You will need
A Lincoln penny (or other small coin)
A piece of card stock or stiff paper
A film canister, baby food jar, or other similar size container with an mouth slightly larger than a penny
Pencil or pen
What to do
Cut the cardstock paper into a long strip about .75 inches (2 cm) wide and form it into a hoop as shown. The paper should be stiff enough to hold the hoop shape on its own and the hoop works best when it is between 3-4 inches (8-10 cm) across.
For dramatic effect, fill the film canister with water and place on a level surface.
Place the hoop on the film canister as shown and balance the penny on the top of the hoop.
Time for Lincoln’s big moment! Place a pencil through the center of the hoop and in one swift motion fling the hoop off to the side as pictured. If you do this correctly, the hoop will fly out of the way, and the penny will fall straight down into the canister with a splash. 10 points for Lincoln!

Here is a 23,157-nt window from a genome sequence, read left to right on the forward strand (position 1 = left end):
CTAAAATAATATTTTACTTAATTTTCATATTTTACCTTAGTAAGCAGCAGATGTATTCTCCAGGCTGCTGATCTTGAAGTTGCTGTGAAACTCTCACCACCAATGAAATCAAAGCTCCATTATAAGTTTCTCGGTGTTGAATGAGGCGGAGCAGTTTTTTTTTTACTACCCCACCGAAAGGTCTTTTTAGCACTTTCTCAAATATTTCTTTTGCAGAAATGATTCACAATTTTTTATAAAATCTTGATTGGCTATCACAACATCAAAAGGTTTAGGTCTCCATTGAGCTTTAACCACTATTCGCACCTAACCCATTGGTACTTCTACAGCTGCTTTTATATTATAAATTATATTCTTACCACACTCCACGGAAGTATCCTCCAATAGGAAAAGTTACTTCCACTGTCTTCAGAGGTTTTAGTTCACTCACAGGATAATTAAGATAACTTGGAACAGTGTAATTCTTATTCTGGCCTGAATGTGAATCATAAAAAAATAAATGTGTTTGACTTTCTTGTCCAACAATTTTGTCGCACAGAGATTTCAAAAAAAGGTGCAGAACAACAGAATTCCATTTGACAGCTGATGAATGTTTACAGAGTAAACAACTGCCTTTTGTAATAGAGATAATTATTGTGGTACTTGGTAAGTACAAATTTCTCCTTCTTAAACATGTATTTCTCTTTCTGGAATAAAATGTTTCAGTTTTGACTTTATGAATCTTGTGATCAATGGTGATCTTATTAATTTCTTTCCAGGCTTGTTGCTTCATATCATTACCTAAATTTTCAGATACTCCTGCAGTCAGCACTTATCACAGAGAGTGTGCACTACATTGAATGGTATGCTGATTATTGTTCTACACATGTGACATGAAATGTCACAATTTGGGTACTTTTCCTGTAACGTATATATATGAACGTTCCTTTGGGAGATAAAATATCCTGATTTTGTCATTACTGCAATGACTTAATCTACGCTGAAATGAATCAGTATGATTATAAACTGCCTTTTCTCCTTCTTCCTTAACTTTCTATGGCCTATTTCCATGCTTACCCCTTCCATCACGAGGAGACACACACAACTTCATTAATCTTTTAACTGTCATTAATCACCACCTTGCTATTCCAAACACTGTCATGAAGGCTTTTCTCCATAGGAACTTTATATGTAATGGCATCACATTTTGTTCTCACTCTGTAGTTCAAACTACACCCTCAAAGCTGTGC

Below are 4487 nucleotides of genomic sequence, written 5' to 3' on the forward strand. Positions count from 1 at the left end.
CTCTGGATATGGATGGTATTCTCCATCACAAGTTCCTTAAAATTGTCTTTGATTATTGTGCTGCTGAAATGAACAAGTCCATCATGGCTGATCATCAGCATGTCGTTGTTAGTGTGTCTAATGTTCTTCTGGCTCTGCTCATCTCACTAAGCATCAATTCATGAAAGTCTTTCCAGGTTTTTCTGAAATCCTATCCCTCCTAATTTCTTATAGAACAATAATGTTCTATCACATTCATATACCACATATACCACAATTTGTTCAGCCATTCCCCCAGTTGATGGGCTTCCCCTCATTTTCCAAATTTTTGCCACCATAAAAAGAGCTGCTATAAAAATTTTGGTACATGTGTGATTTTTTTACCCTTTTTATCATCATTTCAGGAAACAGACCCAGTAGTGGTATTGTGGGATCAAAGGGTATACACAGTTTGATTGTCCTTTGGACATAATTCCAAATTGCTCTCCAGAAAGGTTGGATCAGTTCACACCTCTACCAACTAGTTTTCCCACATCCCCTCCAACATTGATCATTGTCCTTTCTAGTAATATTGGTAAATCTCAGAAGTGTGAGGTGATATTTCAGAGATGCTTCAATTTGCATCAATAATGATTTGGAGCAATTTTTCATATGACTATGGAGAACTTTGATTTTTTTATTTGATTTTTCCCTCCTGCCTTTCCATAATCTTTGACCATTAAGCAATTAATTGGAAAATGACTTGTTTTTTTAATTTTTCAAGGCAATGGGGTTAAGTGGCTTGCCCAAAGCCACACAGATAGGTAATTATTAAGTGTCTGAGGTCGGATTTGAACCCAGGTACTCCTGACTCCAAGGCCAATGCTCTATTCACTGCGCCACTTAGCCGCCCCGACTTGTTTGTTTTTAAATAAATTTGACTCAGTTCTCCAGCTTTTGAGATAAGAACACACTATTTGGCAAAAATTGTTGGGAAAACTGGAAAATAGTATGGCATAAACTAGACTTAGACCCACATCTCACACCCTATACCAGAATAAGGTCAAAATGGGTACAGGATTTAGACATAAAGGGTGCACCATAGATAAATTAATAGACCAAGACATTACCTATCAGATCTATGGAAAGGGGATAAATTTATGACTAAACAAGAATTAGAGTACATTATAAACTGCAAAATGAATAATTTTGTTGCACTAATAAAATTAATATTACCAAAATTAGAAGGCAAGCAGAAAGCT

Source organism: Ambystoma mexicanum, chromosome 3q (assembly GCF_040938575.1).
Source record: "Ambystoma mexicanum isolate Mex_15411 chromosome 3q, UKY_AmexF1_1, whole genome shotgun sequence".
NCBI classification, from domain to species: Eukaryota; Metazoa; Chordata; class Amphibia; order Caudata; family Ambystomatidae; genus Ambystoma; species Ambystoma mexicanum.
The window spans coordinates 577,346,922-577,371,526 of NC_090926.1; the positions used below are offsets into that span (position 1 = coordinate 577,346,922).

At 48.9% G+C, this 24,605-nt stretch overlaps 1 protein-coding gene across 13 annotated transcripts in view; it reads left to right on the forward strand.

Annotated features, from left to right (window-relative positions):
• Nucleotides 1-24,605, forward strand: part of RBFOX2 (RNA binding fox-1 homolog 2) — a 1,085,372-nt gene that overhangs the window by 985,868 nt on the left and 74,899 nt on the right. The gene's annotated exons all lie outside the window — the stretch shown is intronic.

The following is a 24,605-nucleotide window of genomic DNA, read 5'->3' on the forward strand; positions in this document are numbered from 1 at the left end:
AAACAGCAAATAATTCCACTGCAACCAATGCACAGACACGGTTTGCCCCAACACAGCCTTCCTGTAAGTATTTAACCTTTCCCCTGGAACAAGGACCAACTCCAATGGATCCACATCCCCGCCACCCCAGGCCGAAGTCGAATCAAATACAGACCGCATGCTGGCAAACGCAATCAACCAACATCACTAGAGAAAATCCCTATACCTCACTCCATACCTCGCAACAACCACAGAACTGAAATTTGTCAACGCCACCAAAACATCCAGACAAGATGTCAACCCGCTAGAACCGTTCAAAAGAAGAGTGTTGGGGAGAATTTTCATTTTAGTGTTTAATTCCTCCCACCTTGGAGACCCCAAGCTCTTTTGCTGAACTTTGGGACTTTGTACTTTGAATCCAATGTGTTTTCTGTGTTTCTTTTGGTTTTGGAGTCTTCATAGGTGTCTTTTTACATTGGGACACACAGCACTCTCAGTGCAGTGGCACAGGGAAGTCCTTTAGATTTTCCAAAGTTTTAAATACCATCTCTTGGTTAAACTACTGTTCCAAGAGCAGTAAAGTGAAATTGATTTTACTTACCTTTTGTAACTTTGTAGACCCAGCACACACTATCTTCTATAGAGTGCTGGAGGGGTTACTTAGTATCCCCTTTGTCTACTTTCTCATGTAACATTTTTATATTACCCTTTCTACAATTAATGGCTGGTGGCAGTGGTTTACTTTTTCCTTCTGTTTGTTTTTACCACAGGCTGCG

How does it work?
This is science? You betcha. Part of Newton’s first laws says, in general, that an object at rest will remain at rest unless acted upon by an outside force. The energy of your movement with the pencil was passed on to the hoop, making it fly out of the way quickly, but the hoop moved too fast, and there was not enough friction to affect the penny (at rest) on top of the hoop. The penny ended up above the film canister with nothing to hold it up. It was about then that gravity took over, and pulled the coin straight down into the waiting water. Yep, Issac Newton and Abraham Lincoln, together in the name of science…sort of.
MAKE IT AN EXPERIMENT
The project above is a DEMONSTRATION. To make it a true experiment, you can try to answer these questions:
1. Does the size of the hoop affect the accuracy of the falling coin?
2. Does the shape of the object on the hoop affect the accuracy of the drop?
3. Is the coin affected by how fast you fling the hoop out of the way.